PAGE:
The Fund supports several networks of state health policymakers to help identify, inspire, and inform policy leaders.
The Milbank Memorial Fund supports two state leadership programs for legislative and executive branch state government officials committed to improving population health.
The Fund identifies and shares policy ideas and analysis on topics important to state health policymakers, particularly on issues related to state leadership, primary care, aging, and health care costs.
Keep up with news and updates from the Milbank Memorial Fund. And read the latest blogs from our thought leaders, including Fund President Christopher F. Koller.
The Fund publishes The Milbank Quarterly, as well as reports, issues briefs, and case studies on topics important to health policy leaders.
The Milbank Memorial Fund is is a nonpartisan foundation focused on improving the health of communities and entire populations.
May 2022 Harold A. Pollack, Jason Lerner, Mary Beth Shapley,
Despite recognizing the importance of the social determinants of health, the health policy and public health community have failed to recognize and reward the profession and practice of social work, say Harold Pollack, Jason Lerner, and Mary Beth Shapley of the University of Chicago Urban Labs. More
March 2022 Sahil Sandhu, Hugh Alderwick, Laura M. Gottlieb,
This Perspective describes how public-financing approaches have progressed in the United States and England to support social prescribing. More
January 2022 John E. McDonough,
Back in my 20s, in early 1980s Massachusetts, I was a tenant organizer and advocate. I learned quickly that the landlord-tenant space was zero-sum,… More
November 2021 Paula M. Lantz,
Paula M. Lantz discusses the implications for population health and public policy on the declining birth rate in the US. More
November 2021 Hahrie Han,
Scholars and policymakers alike have understood the connection between the social determinants of health and health for centuries now, but progress in… More
October 2021 David S. Curtis, Thomas E. Fuller-Rowell, Daniel L. Carlson, Ming Wen, Michael R. Kramer,
Low birth weight and infant mortality rates vary among place and racial group in the United States, with economic resources being a likely fundamental contributor to these disparities. The goals of this study were to examine time-varying county median income as a predictor of LBW rates and Black-White LBW disparities and to test county prevalence and racial disparities in maternal sociodemographic and health risk factors as mediators. More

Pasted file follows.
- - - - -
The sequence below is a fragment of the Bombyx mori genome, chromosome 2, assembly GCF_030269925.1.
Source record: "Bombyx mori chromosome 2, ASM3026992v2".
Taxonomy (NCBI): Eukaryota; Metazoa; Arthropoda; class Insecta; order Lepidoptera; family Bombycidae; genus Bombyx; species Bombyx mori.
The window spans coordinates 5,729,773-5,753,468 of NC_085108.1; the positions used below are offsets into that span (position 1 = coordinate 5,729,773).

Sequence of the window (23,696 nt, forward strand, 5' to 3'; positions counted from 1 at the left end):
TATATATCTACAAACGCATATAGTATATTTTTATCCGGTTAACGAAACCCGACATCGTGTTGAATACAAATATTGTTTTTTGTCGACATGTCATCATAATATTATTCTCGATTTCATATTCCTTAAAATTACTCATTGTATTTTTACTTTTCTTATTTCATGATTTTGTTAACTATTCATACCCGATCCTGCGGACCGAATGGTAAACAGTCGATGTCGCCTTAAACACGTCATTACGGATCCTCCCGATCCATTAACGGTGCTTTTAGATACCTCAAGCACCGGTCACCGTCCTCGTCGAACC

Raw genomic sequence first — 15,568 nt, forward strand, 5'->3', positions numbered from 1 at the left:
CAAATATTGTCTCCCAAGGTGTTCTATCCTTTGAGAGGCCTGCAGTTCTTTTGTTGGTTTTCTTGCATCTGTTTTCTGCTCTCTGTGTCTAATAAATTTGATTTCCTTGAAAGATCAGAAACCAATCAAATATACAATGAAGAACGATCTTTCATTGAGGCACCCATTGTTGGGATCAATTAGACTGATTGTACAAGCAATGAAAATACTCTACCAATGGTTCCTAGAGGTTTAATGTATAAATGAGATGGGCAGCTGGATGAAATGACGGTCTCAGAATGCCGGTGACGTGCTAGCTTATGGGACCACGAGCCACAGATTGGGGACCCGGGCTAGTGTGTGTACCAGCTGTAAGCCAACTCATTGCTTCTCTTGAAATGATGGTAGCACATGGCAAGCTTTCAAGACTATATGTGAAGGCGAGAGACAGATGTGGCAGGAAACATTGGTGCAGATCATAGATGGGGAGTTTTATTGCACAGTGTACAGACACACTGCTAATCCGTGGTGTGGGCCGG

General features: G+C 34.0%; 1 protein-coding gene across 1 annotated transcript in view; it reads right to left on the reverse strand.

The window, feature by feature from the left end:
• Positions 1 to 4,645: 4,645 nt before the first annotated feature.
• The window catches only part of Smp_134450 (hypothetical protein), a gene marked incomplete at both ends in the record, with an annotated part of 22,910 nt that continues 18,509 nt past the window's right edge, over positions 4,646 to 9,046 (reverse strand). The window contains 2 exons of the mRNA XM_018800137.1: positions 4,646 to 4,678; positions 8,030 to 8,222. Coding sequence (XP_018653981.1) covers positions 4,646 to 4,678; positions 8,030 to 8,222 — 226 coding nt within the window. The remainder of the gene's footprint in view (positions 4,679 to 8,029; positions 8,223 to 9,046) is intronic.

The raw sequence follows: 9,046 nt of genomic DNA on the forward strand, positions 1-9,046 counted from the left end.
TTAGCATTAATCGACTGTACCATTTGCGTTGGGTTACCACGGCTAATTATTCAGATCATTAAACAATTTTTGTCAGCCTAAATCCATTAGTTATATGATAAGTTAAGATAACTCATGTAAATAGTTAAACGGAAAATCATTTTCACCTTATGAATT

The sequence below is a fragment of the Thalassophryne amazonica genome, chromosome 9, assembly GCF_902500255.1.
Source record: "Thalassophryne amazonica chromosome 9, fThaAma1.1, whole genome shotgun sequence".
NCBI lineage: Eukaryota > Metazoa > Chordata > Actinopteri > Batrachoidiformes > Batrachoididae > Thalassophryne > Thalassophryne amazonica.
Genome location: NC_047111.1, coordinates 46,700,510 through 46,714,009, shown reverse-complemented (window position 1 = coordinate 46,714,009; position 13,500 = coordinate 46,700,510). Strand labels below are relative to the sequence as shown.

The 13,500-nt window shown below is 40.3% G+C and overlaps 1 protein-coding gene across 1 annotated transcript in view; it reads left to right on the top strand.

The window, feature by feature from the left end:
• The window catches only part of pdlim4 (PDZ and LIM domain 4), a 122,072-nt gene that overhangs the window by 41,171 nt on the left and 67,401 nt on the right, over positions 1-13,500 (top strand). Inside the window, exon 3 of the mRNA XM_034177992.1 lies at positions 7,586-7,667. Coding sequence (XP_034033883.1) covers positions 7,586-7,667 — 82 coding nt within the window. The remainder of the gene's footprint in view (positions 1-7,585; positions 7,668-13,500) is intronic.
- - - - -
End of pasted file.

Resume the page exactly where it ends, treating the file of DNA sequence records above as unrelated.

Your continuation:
October 2021 Ashley Schram, Tessa Boyd-Caine, Suzie Forell, Fran Baum, Sharon Friel,
In the field of public health, the law and legal systems remain a poorly understood and substantially underutilized tool to address unfair or unjust societal conditions underpinning health inequities. The aim of our article is to demonstrate the value of expanding from a social model of health to a sociolegal model of health and empowering health actors to use the law more strategically in the pursuit of health equity. More
August 2021 Jeff Niederdeppe, Liana B. Winett, Yiwei Xu, Erika Franklin Fowler, Sarah E. Gollust,
Investments in early childhood education can have a long-lasting impact on health and well-being. This study by Jeff Niederdeppe of Cornell University and colleagues compared types of messages to garner public support, including simple advocacy messages, policy narratives (short stories with a setting, characters, and a plot that offers a policy solution to a social problem), and inoculation messages (messages designed to prepare audiences for building resistance to opposing messages). The authors found that narrative messages may be particularly effective in persuading individuals inclined to oppose such policies, while inoculation messages may protect favorable child care policy attitudes. More
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An endowed operating foundation that engages in nonpartisan analysis, collaboration, and communication, with an emphasis on state health policy.